Neil Sturchio, chair of the Department of Geological Sciences at University of Delaware, is co-author of a Nature Geoscience paper detailing a pioneering new technique to date groundwater.
Knowing the age of the groundwater provides important clues about the sustainability of water resources, information that is particularly important in dry or arid climates.
The technique involves measuring Krypton-81, a rare isotope produced by cosmic rays in the Earth’s atmosphere.
Sturchio explained that as rain is absorbed into the ground, a miniscule amount of the isotope comes with it. There are only about 1,000 atoms of Krypton-81 in a liter of water, but with a half-life of 229,000 years, it remains in the groundwater nearly one million years and can be tracked and quantified as it moves through the aquifer.
“In principle, if you take samples along the aquifer, the further into the aquifer you go the less Krypton-81 is present and the older the water,” said Sturchio, who joined the College of Earth, Ocean, and Environmentthis fall.
During fieldwork in Brazil, Sturchio collected water samples from various wells along the Guarani Aquifer, one of the world’s largest freshwater aquifer systems. He estimates that the oldest water sample they collected was approximately 830,000 years old.
Building on previous work, he collaborated with colleagues at Argonne National Laboratory who developed a laser atom-trap capable of counting the number of Krypton-81 atoms in groundwater. It is one of only three such devices worldwide.
Using a method called atom-trap trace analysis, Sturchio’s research team separated the Krypton from the other dissolved gases extracted from the water, then measured the ratio of Krypton-81 to the total Krypton present. A second set of samples was collected later and prepared for analysis by researchers at University of Bern in Switzerland.
Carbon-14 has been the prevailing technique for groundwater dating since its development in 1949, but it can provide an age for materials only up to approximately 60,000 years old. Researchers also have used Helium-4 to date groundwater in aquifers with varying results because naturally occurring helium from basement rock can skew measurements and make the water appear older than it is.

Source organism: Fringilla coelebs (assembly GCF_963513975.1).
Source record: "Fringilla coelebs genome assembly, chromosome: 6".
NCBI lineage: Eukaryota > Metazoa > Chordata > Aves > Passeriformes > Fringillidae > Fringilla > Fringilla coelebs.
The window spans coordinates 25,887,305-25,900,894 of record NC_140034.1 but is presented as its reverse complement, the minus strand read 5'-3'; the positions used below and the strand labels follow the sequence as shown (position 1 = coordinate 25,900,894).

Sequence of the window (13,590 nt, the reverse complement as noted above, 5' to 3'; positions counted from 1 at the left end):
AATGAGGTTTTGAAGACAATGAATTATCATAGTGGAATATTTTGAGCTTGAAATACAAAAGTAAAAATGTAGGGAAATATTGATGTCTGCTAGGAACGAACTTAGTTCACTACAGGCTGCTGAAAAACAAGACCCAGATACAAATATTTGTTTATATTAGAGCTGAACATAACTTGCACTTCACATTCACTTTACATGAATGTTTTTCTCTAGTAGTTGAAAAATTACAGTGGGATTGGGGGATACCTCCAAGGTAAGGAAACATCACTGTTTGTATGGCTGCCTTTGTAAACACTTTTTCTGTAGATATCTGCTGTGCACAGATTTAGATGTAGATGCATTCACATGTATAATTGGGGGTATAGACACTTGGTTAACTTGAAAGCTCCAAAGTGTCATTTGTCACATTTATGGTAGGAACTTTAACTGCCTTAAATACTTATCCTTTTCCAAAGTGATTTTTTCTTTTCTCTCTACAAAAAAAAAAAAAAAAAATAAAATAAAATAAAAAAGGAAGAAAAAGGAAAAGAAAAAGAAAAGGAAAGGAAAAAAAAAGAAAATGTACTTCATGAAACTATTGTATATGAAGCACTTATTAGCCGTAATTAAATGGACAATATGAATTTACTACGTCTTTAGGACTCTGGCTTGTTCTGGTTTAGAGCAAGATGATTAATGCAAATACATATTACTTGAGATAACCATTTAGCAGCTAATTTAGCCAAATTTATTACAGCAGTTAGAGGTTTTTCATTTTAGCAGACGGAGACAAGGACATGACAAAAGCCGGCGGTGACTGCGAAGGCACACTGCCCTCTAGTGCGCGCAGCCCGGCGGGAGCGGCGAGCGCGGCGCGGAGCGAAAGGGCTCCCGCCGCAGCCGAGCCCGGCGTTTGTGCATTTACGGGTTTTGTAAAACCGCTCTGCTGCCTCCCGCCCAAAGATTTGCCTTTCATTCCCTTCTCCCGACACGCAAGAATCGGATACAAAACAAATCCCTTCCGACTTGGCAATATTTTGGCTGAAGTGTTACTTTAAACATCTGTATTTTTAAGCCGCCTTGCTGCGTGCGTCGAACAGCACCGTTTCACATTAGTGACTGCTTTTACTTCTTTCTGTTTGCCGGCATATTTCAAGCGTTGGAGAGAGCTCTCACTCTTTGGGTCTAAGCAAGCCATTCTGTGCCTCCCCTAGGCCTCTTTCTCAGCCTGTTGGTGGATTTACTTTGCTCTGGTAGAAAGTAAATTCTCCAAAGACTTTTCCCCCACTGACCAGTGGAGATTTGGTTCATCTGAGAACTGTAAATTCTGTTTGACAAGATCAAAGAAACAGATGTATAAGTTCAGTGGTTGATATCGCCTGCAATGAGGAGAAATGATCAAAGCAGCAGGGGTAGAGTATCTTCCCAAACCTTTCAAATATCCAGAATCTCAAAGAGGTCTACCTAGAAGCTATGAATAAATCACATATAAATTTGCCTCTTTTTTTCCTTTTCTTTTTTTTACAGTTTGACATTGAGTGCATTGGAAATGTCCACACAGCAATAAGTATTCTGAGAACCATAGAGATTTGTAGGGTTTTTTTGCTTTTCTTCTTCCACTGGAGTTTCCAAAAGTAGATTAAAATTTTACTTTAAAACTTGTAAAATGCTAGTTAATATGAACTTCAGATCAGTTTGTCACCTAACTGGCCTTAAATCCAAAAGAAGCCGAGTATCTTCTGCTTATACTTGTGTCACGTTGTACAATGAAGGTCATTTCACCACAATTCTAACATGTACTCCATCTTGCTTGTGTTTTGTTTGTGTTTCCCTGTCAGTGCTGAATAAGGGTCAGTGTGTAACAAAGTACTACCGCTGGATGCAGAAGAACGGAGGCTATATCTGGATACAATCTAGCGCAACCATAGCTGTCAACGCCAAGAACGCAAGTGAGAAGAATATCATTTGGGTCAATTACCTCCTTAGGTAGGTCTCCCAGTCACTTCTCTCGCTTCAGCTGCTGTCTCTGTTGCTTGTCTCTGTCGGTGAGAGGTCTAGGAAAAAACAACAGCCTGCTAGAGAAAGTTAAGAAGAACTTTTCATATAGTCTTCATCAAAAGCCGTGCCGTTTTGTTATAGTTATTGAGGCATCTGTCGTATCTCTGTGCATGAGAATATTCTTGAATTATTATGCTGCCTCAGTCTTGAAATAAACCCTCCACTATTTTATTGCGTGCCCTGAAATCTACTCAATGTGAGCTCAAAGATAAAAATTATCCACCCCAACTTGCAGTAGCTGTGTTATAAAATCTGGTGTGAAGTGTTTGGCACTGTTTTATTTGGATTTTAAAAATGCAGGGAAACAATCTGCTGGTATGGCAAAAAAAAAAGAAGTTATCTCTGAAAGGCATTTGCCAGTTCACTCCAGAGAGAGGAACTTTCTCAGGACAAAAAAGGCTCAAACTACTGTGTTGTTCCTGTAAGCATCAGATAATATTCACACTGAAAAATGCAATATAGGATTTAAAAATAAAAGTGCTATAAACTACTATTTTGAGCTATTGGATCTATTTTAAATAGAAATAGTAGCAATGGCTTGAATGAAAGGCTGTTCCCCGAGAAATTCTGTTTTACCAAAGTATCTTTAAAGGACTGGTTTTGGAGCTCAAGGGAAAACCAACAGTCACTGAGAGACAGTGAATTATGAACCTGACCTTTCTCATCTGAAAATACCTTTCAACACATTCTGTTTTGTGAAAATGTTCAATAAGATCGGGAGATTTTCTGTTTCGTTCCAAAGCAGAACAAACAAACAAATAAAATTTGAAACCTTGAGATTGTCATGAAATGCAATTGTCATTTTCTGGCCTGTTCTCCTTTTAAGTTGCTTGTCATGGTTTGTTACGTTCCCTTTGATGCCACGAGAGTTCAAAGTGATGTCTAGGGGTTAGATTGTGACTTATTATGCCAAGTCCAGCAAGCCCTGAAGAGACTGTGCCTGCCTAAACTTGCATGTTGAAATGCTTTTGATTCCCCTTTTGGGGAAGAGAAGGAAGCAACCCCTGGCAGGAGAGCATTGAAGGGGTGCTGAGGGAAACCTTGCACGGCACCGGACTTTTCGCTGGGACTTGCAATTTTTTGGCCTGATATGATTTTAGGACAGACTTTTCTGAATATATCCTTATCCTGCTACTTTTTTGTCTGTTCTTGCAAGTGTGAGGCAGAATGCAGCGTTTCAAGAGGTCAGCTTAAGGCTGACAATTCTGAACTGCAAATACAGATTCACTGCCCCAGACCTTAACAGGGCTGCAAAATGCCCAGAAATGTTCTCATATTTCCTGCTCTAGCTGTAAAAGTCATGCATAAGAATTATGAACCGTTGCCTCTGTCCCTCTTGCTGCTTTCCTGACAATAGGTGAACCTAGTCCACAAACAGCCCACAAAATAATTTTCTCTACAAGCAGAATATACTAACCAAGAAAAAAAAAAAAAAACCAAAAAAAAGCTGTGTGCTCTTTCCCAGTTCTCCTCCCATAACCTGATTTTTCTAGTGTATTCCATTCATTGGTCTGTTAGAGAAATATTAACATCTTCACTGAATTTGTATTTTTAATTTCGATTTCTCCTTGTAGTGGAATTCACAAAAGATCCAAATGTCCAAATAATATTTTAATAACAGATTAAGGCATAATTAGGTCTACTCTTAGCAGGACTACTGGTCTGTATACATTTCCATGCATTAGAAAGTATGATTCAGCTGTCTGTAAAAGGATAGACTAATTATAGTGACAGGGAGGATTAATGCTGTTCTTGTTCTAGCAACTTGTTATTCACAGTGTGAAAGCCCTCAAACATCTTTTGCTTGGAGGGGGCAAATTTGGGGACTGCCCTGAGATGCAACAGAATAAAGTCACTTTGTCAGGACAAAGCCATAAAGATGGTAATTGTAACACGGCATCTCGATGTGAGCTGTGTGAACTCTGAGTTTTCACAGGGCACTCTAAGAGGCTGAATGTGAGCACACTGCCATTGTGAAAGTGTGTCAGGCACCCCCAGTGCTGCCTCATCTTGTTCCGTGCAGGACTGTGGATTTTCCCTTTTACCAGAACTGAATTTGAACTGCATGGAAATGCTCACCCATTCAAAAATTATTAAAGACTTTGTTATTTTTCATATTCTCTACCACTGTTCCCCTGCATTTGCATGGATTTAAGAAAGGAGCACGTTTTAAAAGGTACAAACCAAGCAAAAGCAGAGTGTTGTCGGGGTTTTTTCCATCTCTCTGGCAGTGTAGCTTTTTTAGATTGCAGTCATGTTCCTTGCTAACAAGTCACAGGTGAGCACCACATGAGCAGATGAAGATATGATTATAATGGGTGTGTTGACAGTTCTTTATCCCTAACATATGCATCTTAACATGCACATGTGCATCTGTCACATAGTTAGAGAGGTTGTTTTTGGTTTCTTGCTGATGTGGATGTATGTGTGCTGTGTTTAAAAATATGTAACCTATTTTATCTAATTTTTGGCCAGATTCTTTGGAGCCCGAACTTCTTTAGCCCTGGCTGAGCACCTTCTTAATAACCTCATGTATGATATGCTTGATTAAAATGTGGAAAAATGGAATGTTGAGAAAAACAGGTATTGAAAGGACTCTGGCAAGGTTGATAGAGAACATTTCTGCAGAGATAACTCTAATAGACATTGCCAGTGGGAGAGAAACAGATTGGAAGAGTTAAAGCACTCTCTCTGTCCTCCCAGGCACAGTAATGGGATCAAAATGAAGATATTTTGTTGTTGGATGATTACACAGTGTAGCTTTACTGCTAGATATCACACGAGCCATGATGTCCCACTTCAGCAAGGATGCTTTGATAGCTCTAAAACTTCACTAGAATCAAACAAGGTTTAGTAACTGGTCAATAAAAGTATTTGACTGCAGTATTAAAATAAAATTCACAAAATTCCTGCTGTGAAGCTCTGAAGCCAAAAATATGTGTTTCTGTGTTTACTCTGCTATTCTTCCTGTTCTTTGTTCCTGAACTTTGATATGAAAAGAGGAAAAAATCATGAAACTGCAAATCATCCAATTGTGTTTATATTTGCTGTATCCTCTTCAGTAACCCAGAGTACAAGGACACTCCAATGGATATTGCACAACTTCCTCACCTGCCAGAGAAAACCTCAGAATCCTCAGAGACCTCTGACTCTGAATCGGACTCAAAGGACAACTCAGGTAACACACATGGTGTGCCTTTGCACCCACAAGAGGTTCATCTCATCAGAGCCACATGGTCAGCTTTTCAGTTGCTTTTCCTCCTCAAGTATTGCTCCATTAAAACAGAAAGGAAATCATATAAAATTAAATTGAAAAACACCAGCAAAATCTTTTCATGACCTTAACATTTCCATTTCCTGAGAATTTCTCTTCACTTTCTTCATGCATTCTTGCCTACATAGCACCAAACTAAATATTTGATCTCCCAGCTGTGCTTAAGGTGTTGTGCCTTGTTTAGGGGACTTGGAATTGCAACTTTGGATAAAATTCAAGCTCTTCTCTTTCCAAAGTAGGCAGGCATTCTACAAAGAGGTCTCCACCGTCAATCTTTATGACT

Krypton-81, however, only comes from the atmosphere, eliminating questions about the source.
The researchers developed a general model by which Krypton-81 measurements could be used to validate the Helium-4 ages for the same water samples. Their model provides researchers a way to correct the variability caused by the natural helium emanating from the basement rock.
“Now that we’ve been able to make sense of the helium concentrations, we can apply this model to other locations, even in places where the Krypton-81 measurements don’t exist,” Sturchio said. Helium measurements exist for a lot of places and can be measured on a thimble full of water.
While water resources in states like Delaware are not at risk, Sturchio said the technology could help states like California and Arizona that have experienced severe drought in recent years.
“Water levels in the aquifers there are gradually declining because water is pumped out faster than it is replenished, raising questions of sustainability. This is a basic concern, and knowing how old the groundwater is can help determine how much water can be pumped out annually without depleting reserves,” he said.
In areas where aquifers straddle international borders, like in North Africa and South America, groundwater dating could also provide important clues about how long current water resources are likely to last, a potential political minefield if one country is found to be extracting another’s water resources.